Retail stores like Walmart, which are not economists, bought more supply of these non-essential goods in their inventory. It was a sugar rush by the retailers thinking the economy was sustainable at that high aggregate demand.


Then interest rates and inflation for essential products went up, causing retailers to slash rates and decrease non-essential inventory because aggregate demand significantly decreased in 2022 for non-essential products. High inventory led to a cut into the retailer’s profits and margins.


The poor and middle-class households who spent the money from the free stimulus checks on stuff they don’t need are the ones who this will most impact. That’s because the extra money goes towards additional non-essential expenses and raises debt.


High-interest rates have caused households to pay back significantly more than the borrowed amount. Think of monthly mortgage and auto payments being considerably higher than in 2021. Similar property values are paying double per monthly payment now than before.


Another part that drove people to spend money was that mortgages were in forbearance, and student loans were in deferment.


The decrease in expenses created artificial purchasing power that reduced goods and services. The government increased household available cash to keep the economy booming temporarily.


The Third Indicator – Round 2 of Rate Slashes and Stimulus Checks Are Coming


The house has officially passed the Inflation Reduction Act, which means that government will print $430 billion through 2025. The Inflation Reduction Act is not reducing inflation. They are doing the exact opposite and printing more money.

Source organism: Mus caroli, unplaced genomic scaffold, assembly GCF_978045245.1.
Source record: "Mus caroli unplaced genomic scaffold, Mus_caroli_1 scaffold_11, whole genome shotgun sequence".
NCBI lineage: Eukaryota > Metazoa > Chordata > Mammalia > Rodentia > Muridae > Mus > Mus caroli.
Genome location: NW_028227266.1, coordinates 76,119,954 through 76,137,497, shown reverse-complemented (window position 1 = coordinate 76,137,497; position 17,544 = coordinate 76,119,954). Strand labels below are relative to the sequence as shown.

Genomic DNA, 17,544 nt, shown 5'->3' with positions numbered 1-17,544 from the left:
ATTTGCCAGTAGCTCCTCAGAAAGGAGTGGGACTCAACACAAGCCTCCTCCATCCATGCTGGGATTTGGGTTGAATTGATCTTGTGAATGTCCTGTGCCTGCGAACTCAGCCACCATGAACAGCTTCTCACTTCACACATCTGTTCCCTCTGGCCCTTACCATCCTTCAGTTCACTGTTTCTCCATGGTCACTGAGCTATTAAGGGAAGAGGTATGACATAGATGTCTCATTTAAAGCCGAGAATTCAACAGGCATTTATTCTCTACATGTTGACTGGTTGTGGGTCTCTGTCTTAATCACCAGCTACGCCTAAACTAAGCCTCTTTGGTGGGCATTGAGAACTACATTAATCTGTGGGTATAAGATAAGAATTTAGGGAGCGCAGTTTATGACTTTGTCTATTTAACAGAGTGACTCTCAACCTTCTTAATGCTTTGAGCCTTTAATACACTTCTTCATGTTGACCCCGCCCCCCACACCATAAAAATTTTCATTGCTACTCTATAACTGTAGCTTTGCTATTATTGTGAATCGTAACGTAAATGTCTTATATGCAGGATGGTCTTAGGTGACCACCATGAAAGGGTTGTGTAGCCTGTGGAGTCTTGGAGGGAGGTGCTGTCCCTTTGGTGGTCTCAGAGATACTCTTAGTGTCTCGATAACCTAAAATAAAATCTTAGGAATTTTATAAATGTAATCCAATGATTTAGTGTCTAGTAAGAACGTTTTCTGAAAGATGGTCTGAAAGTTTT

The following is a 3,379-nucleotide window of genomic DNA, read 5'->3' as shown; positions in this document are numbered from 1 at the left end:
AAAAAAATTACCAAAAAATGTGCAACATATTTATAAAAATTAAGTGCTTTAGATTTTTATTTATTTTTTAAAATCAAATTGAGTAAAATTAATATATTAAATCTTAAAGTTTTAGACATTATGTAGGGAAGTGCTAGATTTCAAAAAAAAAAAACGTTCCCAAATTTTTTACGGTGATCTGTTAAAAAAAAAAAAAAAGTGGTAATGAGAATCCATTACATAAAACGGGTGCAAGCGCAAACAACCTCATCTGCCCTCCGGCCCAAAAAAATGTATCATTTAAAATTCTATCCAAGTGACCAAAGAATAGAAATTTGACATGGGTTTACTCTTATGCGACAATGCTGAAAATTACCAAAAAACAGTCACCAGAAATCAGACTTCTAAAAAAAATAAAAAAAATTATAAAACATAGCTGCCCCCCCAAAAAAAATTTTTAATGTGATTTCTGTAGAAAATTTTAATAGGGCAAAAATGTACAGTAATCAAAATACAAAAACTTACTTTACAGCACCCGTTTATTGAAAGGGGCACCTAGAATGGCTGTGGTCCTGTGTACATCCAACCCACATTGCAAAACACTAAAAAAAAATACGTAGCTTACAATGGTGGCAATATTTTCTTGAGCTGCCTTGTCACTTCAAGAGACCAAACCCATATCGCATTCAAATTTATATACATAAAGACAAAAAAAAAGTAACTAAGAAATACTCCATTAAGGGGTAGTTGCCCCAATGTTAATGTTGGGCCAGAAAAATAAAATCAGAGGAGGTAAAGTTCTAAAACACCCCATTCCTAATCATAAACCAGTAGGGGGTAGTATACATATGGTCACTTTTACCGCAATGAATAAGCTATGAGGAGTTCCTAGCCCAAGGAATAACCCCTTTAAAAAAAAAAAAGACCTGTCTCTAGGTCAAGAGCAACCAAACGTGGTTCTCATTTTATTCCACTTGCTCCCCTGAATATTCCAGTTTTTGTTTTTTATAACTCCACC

What the government should be doing is decreasing demand and increasing supply. What the government are doing instead is spending more money and rising aggregate demand temporarily while decreasing supply through tax raises on the companies who are producing these goods and services.


One critical point is that there is no such thing as a free lunch. If the government and feds keep doing these temporary props to correct the market, the poor and middle-class consumers always end up paying for it with increased prices.


Wealthy households won’t be impacted as severely as the poor and middle classes because if everything crashes, the rich will come in and buy the assets (stocks and real estate) for cheap anyways.


Printing more money and placing higher taxes on businesses won’t fix inflation.


That’s why 80% of America’s current US dollars were printed between January 2020 and October 2021 ($20 trillion).


The issue was increasing money circulation and decreasing the number of goods and services instead of providing additional goods and services. That would have eliminated the inflation had the number of goods and services increased at the same pace as the money circulation.


Goods and services were decreased through ports shutting down, slashed rates on mortgage and autos (chip shortage also), labor cuts, and businesses shutting down. All while providing free stimulus checks to drive up aggregate demand.


For businesses and households earning below $400k per year, the Inflation Reduction Act will protect you through free stimulus checks. Hence there will be another big boost in aggregate demand to make the economy look like it’s thriving when it will only drive-up inflation instead.